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|History of Quebec|
|Territory of Quebec|
This section of the Timeline of Quebec history concerns the events relating to the province of Quebec, Canada between the beginning of the 20th century and the Westminster statute.
This article presents a detailed timeline of Quebec history. Events taking place outside Quebec, for example in English Canada, the United States, Britain or France, may be included when they are considered to have had a significant impact on Quebec's history.
Quebec is one of the thirteen provinces and territories of Canada. It is bordered to the west by the province of Ontario and the bodies of water James Bay and Hudson Bay; to the north by Hudson Strait and Ungava Bay; to the east by the Gulf of Saint Lawrence and the province of Newfoundland and Labrador; and to the south by the province of New Brunswick and the U.S. states of Maine, New Hampshire, Vermont, and New York. It also shares maritime borders with Nunavut, Prince Edward Island, and Nova Scotia. Quebec is Canada's largest province by area and its second-largest administrative division; only the territory of Nunavut is larger. It is historically and politically considered to be part of Central Canada.
The Quebec Liberal Party is a federalist provincial political party in Quebec, Canada. It has been independent of the federal Liberal Party of Canada since 1955.
Gabriel-Alphonse Desjardins, born in Lévis, Quebec, was the co-founder of the Caisses Populaires Desjardins, a forerunner of North American credit unions and community banks. For his contribution to the advancement of agriculture in the province of Quebec, he was posthumously inducted to the Agricultural Hall of Fame of Quebec in 1994
Joseph-Napoléon-Henri Bourassa was a French Canadian political leader and publisher. In 1899, Bourassa was outspoken against the British government's request for Canada to send a militia to fight for Britain in the Second Boer War. Prime Minister Sir Wilfrid Laurier's compromise was to send a volunteer force, but the seeds were sown for future conscription protests during the World Wars of the next half-century. Bourassa challenged, unsuccessfully, the proposal to build warships to help protect the empire. He led the opposition to mandatory conscription during World War I, arguing that Canada's interests were not at stake. He opposed Catholic bishops who defended military support of Britain and its allies. Bourassa was an ideological father of French-Canadian nationalism.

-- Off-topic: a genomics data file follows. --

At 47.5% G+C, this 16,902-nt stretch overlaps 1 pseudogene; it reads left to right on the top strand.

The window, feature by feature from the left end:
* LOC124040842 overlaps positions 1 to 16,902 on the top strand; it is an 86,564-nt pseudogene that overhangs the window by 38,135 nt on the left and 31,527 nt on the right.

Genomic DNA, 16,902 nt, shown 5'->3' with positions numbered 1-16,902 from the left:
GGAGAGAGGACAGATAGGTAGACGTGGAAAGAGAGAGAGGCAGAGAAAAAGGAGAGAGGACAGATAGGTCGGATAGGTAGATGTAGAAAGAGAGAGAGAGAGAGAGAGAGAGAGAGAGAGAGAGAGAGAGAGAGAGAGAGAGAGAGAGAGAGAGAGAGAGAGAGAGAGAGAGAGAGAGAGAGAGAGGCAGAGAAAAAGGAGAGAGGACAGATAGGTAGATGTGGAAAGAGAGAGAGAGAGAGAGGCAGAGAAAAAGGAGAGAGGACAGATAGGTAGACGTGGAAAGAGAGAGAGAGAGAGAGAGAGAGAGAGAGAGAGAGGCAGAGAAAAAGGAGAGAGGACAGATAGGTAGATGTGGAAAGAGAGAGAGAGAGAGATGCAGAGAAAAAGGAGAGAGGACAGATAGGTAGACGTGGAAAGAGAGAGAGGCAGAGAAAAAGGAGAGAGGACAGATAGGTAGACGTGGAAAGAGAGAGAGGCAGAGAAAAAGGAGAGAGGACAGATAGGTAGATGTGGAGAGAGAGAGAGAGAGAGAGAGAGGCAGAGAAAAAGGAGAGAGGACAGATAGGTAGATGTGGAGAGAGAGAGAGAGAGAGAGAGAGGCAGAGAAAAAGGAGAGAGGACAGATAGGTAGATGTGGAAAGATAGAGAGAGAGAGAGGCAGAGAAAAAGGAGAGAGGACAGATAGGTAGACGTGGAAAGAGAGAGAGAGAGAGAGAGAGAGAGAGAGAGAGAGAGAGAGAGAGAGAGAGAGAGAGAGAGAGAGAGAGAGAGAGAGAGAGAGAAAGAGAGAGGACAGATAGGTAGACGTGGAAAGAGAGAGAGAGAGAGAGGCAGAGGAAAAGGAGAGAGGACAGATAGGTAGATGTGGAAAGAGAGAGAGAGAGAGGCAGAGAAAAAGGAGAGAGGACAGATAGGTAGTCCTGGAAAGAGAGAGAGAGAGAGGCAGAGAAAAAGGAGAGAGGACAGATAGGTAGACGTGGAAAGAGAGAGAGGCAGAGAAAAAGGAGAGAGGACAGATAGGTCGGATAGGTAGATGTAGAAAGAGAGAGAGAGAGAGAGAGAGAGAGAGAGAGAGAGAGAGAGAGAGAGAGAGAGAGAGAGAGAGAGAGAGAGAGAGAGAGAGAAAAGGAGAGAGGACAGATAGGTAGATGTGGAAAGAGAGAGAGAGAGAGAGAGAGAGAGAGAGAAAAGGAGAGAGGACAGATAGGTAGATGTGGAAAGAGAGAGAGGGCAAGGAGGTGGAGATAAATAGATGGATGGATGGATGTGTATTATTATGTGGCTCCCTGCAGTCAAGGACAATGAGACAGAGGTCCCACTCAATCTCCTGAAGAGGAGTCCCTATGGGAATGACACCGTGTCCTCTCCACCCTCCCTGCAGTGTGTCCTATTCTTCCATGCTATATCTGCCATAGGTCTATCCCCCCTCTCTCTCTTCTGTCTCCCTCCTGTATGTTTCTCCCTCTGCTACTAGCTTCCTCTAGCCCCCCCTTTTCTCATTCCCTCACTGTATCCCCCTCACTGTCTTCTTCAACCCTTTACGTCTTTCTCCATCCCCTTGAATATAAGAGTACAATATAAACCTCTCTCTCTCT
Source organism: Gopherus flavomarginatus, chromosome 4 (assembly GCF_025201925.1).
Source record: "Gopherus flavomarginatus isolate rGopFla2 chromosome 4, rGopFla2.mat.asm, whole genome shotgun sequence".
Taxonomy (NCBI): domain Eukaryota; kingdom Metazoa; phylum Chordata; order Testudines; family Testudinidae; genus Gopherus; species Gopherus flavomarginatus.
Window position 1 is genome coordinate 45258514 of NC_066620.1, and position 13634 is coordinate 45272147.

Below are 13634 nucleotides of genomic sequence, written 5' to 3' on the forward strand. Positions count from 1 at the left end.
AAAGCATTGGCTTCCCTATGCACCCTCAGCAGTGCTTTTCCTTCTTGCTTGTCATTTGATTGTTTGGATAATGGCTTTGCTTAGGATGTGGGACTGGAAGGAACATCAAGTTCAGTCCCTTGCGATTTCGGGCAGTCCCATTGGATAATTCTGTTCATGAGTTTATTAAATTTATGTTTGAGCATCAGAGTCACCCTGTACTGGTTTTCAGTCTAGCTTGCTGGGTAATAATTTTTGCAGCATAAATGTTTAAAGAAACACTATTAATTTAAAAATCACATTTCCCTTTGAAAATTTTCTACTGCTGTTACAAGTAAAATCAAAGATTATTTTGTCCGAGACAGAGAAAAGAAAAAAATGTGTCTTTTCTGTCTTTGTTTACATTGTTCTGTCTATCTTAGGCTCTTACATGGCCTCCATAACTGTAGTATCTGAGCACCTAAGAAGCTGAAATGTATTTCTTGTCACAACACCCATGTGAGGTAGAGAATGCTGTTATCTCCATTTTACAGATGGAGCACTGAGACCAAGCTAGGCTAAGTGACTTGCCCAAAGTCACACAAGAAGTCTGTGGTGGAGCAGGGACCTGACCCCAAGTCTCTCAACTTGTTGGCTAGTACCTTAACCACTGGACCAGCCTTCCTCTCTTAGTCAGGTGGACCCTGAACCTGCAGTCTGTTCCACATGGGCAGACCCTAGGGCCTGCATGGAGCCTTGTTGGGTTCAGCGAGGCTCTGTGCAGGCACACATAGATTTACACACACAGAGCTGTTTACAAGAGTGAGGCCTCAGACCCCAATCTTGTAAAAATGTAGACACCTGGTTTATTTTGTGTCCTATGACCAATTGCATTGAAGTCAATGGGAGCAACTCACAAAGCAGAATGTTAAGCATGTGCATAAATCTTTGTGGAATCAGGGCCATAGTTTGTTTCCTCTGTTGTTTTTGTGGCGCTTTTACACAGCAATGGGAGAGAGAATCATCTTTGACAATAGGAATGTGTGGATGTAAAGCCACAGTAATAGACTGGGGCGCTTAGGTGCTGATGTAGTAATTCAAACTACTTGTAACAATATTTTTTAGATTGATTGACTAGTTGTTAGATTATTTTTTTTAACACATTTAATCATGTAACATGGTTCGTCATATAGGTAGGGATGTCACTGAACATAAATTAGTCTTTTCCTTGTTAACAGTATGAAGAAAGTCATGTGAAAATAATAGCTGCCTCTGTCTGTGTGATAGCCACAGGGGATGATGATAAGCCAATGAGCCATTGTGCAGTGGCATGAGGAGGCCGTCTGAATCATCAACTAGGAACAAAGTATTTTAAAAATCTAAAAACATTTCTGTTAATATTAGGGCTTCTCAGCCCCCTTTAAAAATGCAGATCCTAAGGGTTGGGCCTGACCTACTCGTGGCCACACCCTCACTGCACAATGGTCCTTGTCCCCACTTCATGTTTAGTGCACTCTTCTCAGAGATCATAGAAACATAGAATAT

Le Devoir is a French-language newspaper published in Montreal and distributed in Quebec and throughout Canada. It was founded by journalist, politician, and nationalist Henri Bourassa in 1910.
The Parliament of Canada is the federal legislature of Canada, seated at Parliament Hill in Ottawa, the national capital. The body consists of the Canadian monarch, represented by a viceroy, the Governor General; an upper house, the Senate; and a lower house, the House of Commons. Each element has its own officers and organization. By constitutional convention, the House of Commons is dominant, with the Senate and monarch rarely opposing its will. The Senate reviews legislation from a less partisan standpoint and the monarch or viceroy provides royal assent to make bills into law.
Marie-Aurore-Lucienne Gagnon, simply known as Aurore Gagnon, was a Canadian girl who was a victim of child abuse. She died of exhaustion and blood poisoning from some 52 wounds inflicted by her stepmother, Marie-Anne Houde, and her father, Télesphore Gagnon. The story of l'enfant martyre received great attention in the media and Gagnon became an icon of Quebec sociological and popular culture.
The Ku Klux Klan, commonly called the KKK or the Klan, is an American white supremacist hate group. The Klan has existed in three distinct eras at different points in time during the history of the United States. Each has advocated extremist reactionary positions such as white supremacy, white nationalism, anti-immigration and—especially in later iterations—Nordicism and anti-Catholicism. Historically, the KKK used terrorism—both physical assault and murder—against groups or individuals whom they opposed. All three movements have called for the "purification" of American society and all are considered right-wing extremist organizations. In each era, membership was secret and estimates of the total were highly exaggerated by both friends and enemies.